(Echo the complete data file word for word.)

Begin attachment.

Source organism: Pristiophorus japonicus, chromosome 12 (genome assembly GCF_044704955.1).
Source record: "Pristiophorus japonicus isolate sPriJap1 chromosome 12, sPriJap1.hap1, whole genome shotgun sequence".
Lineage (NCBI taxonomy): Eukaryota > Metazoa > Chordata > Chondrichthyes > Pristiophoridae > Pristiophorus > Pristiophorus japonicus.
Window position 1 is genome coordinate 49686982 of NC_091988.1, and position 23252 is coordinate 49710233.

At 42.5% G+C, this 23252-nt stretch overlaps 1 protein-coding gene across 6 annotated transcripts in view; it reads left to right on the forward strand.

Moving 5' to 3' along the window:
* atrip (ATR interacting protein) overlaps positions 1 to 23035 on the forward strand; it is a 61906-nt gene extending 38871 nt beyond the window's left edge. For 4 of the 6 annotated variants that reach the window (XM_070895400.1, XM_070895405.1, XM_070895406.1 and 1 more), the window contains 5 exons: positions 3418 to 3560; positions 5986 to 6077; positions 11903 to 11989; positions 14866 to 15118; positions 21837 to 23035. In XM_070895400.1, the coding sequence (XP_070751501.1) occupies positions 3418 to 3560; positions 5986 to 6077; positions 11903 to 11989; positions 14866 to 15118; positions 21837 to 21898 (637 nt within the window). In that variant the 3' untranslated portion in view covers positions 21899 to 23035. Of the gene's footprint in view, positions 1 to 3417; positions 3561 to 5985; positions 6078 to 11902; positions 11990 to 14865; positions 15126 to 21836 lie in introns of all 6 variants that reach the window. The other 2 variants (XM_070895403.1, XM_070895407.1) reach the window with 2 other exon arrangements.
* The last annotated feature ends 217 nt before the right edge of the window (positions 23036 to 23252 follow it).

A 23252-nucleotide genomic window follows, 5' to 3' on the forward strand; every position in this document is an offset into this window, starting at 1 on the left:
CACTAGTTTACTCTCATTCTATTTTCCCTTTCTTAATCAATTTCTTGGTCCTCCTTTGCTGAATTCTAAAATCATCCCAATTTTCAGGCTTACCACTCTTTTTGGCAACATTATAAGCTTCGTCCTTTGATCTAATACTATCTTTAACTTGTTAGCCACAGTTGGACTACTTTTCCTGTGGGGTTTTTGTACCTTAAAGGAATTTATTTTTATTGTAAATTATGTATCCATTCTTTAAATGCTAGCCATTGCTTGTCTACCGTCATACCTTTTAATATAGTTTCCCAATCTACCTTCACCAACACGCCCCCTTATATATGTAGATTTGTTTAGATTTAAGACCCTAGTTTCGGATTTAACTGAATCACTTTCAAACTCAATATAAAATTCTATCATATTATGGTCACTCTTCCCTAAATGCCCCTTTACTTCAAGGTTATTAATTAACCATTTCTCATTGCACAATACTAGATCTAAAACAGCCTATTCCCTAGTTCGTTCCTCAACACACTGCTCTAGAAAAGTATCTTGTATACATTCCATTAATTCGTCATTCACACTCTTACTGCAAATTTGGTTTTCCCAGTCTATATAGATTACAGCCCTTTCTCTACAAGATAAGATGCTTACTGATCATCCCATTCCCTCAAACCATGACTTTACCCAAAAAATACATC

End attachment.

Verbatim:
Source organism: Pristiophorus japonicus, chromosome 12 (genome assembly GCF_044704955.1).
Source record: "Pristiophorus japonicus isolate sPriJap1 chromosome 12, sPriJap1.hap1, whole genome shotgun sequence".
Lineage (NCBI taxonomy): Eukaryota > Metazoa > Chordata > Chondrichthyes > Pristiophoridae > Pristiophorus > Pristiophorus japonicus.
Window position 1 is genome coordinate 49686982 of NC_091988.1, and position 23252 is coordinate 49710233.

At 42.5% G+C, this 23252-nt stretch overlaps 1 protein-coding gene across 6 annotated transcripts in view; it reads left to right on the forward strand.

Moving 5' to 3' along the window:
* atrip (ATR interacting protein) overlaps positions 1 to 23035 on the forward strand; it is a 61906-nt gene extending 38871 nt beyond the window's left edge. For 4 of the 6 annotated variants that reach the window (XM_070895400.1, XM_070895405.1, XM_070895406.1 and 1 more), the window contains 5 exons: positions 3418 to 3560; positions 5986 to 6077; positions 11903 to 11989; positions 14866 to 15118; positions 21837 to 23035. In XM_070895400.1, the coding sequence (XP_070751501.1) occupies positions 3418 to 3560; positions 5986 to 6077; positions 11903 to 11989; positions 14866 to 15118; positions 21837 to 21898 (637 nt within the window). In that variant the 3' untranslated portion in view covers positions 21899 to 23035. Of the gene's footprint in view, positions 1 to 3417; positions 3561 to 5985; positions 6078 to 11902; positions 11990 to 14865; positions 15126 to 21836 lie in introns of all 6 variants that reach the window. The other 2 variants (XM_070895403.1, XM_070895407.1) reach the window with 2 other exon arrangements.
* The last annotated feature ends 217 nt before the right edge of the window (positions 23036 to 23252 follow it).

A 23252-nucleotide genomic window follows, 5' to 3' on the forward strand; every position in this document is an offset into this window, starting at 1 on the left:
CACTAGTTTACTCTCATTCTATTTTCCCTTTCTTAATCAATTTCTTGGTCCTCCTTTGCTGAATTCTAAAATCATCCCAATTTTCAGGCTTACCACTCTTTTTGGCAACATTATAAGCTTCGTCCTTTGATCTAATACTATCTTTAACTTGTTAGCCACAGTTGGACTACTTTTCCTGTGGGGTTTTTGTACCTTAAAGGAATTTATTTTTATTGTAAATTATGTATCCATTCTTTAAATGCTAGCCATTGCTTGTCTACCGTCATACCTTTTAATATAGTTTCCCAATCTACCTTCACCAACACGCCCCCTTATATATGTAGATTTGTTTAGATTTAAGACCCTAGTTTCGGATTTAACTGAATCACTTTCAAACTCAATATAAAATTCTATCATATTATGGTCACTCTTCCCTAAATGCCCCTTTACTTCAAGGTTATTAATTAACCATTTCTCATTGCACAATACTAGATCTAAAACAGCCTATTCCCTAGTTCGTTCCTCAACACACTGCTCTAGAAAAGTATCTTGTATACATTCCATTAATTCGTCATTCACACTCTTACTGCAAATTTGGTTTTCCCAGTCTATATAGATTACAGCCCTTTCTCTACAAGATAAGATGCTTACTGATCATCCCATTCCCTCAAACCATGACTTTACCCAAAAAATACATC